Contemporary Evangelism Potpourri Part I -- By: Earl D. Radmacher

Journal: Bibliotheca Sacra
Volume: BSAC 123:489 (Jan 1966)
Article: Contemporary Evangelism Potpourri Part I
Author: Earl D. Radmacher


Contemporary Evangelism Potpourri
Part I

Earl D. Radmacher

[Earl D. Radmacher, President, Western Baptist Seminary, Portland, Oregon.]

“Today is actually yesterday; tomorrow is today.” With these words a writer recently attempted to characterize the phenomenal social, economic, and religious upheaval which is shaking the crust of America, changing the face of our land, upsetting the status quo, and molding new attitudes. In space exploration, for example, the Friendship 7 which carried John Glenn to world renown in the United States’ space program is now considered a museum piece in the light of the latest space conquests, which include flights to the moon and multimanned orbital flights.

This rapid-fire change, however, becomes most alarming when it is viewed in the perspective of the present population explosion which is beginning to displace the hydrogen bomb as a cause of anxiety. Karl Sax states: “Poverty and ignorance are greater threats to our modern civilization than the hydrogen bomb.”1 Most of us in the United States cannot realize the seriousness of the situation, because the greatest rate of growth is in Asia, Africa, and Latin America, where people are already living at or near bare subsistence level. It is estimated that there were 250 million persons in the world at the beginning of the Christian era. By the sixteenth century, that figure had doubled, and it took until 1850 for the world’s population to reach the one billion mark. However, by 1930, only 80 years later, an added billion began to appear in the totals. The third billion was added in the 30 years that brought us to 1960, and now a fourth billion is expected to be accumulated by 1975, the short space of 15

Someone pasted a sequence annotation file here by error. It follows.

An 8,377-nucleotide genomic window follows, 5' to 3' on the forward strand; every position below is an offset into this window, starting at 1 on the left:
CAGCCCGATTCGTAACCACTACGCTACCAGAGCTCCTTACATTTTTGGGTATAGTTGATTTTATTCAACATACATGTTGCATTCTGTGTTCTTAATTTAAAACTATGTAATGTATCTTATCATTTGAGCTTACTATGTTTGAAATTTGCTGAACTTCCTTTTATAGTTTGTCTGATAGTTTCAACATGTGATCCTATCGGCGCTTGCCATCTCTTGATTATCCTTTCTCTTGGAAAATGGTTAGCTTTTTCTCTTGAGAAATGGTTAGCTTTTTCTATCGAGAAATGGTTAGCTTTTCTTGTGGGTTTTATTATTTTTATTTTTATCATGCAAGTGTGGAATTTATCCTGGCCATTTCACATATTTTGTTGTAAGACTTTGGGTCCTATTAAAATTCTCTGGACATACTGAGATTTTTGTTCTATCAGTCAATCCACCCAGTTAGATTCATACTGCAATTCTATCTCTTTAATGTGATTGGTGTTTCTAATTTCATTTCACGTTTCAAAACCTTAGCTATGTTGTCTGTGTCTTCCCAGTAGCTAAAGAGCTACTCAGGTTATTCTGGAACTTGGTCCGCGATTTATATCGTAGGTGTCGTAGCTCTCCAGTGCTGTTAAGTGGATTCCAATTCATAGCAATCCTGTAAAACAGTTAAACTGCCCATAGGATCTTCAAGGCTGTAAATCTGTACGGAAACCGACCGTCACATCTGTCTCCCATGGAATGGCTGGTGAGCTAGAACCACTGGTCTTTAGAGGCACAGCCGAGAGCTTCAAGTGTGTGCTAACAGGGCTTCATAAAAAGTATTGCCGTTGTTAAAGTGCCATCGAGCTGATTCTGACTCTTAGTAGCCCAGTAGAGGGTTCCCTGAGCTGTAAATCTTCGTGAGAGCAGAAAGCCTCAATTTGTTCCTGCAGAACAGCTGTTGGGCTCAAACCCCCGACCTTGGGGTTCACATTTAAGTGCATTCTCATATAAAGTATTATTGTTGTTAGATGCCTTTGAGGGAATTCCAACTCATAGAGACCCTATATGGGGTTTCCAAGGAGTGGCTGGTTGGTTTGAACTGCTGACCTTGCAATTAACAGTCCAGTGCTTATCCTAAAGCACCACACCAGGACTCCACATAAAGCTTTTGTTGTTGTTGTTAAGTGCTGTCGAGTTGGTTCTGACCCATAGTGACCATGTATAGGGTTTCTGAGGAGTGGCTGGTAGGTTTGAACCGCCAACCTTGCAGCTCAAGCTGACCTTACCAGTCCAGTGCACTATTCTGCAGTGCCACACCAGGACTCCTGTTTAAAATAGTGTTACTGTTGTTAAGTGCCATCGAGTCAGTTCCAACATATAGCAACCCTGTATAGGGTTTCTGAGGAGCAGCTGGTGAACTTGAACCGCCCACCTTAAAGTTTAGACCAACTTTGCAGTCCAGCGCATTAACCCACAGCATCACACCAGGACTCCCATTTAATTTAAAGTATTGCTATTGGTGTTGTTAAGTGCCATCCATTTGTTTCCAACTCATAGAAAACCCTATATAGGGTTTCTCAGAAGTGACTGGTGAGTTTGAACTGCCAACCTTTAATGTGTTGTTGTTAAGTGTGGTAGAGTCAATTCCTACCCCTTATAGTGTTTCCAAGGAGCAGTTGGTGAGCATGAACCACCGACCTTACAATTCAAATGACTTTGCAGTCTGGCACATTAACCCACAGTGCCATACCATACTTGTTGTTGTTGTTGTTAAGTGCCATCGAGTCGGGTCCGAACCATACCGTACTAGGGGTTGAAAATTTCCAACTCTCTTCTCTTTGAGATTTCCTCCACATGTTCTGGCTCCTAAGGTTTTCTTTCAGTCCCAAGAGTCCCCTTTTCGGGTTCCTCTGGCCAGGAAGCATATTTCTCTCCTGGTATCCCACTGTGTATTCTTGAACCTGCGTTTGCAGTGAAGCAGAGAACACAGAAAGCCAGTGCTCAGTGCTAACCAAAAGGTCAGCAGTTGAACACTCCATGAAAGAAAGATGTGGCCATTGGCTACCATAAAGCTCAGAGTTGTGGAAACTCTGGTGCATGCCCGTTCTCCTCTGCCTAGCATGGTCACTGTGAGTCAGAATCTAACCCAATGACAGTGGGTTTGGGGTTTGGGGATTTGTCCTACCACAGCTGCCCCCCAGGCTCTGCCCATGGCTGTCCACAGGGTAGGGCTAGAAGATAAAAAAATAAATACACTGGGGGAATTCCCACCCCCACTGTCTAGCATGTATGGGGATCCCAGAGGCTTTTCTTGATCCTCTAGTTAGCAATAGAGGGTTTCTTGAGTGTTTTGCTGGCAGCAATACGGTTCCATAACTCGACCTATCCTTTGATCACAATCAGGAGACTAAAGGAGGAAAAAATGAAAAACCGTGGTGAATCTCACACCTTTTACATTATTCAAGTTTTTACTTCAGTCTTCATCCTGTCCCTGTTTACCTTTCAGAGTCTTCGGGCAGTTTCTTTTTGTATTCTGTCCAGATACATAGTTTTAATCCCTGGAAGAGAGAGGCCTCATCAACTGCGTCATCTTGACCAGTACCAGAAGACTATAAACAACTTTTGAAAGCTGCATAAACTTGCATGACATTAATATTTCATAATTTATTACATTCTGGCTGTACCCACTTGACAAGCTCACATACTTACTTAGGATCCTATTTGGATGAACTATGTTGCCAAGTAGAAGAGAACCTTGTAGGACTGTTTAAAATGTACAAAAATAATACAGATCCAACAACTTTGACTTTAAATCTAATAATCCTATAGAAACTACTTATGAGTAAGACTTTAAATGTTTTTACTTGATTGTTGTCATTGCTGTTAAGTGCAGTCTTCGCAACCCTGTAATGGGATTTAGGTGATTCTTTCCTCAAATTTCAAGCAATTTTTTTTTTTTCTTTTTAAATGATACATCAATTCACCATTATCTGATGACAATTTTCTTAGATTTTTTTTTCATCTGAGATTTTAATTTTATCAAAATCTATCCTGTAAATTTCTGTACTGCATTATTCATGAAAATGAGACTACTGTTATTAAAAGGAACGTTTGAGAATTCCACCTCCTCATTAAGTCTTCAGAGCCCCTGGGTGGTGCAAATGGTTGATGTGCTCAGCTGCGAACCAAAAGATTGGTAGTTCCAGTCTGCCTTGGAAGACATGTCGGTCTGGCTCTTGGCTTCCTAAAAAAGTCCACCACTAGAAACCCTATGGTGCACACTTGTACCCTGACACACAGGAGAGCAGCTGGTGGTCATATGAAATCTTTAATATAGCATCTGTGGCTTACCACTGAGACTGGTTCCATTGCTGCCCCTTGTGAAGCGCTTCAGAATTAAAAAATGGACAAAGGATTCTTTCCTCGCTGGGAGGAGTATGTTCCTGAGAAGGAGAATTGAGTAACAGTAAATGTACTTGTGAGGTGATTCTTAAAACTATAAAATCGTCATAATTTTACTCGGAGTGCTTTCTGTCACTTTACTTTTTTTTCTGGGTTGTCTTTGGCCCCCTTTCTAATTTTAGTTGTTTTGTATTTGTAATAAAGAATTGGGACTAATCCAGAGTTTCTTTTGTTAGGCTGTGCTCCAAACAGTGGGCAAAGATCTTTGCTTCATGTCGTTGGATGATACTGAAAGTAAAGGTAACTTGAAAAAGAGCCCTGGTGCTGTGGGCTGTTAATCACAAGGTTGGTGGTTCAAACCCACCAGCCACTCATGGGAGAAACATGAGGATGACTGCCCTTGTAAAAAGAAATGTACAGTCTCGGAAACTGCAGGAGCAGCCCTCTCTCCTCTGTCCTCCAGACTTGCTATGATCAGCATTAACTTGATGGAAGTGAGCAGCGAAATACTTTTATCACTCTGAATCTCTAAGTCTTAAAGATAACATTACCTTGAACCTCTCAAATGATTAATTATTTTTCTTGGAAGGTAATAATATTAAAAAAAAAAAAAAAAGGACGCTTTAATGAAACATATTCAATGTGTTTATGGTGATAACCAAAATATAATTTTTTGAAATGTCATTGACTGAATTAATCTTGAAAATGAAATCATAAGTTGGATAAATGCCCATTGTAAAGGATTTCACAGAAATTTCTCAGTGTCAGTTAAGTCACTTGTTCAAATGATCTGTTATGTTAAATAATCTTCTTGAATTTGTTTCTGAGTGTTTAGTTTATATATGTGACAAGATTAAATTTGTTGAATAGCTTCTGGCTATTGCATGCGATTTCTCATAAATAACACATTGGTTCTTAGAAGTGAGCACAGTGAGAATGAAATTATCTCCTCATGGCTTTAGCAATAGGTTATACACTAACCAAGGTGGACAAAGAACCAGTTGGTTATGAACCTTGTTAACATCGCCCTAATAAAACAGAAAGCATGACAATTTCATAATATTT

years. By the year A.D. 2000 (that is, within the lifetime of many of us), this world will probably have the complicated task of caring for nearly seven billion people. It is little wonder that Professor Heinz von Foerster of the University of Illinois stated that by the year 2026, our great, great, great grandchildren will not starve; they will be squeezed to death.2 Thus, for the first time in history the establishment of a family has become a major social and moral issue.

From all avenues of living, therefore, specialists in their areas are about to press the panic button as they are fighting the battle for continued existence. “The need for more food,” says Karl Sax, “is the most urgent problem facing the world today. More than half of the world’s people do not get enough to eat.”3 Thus, the botanist works fever...

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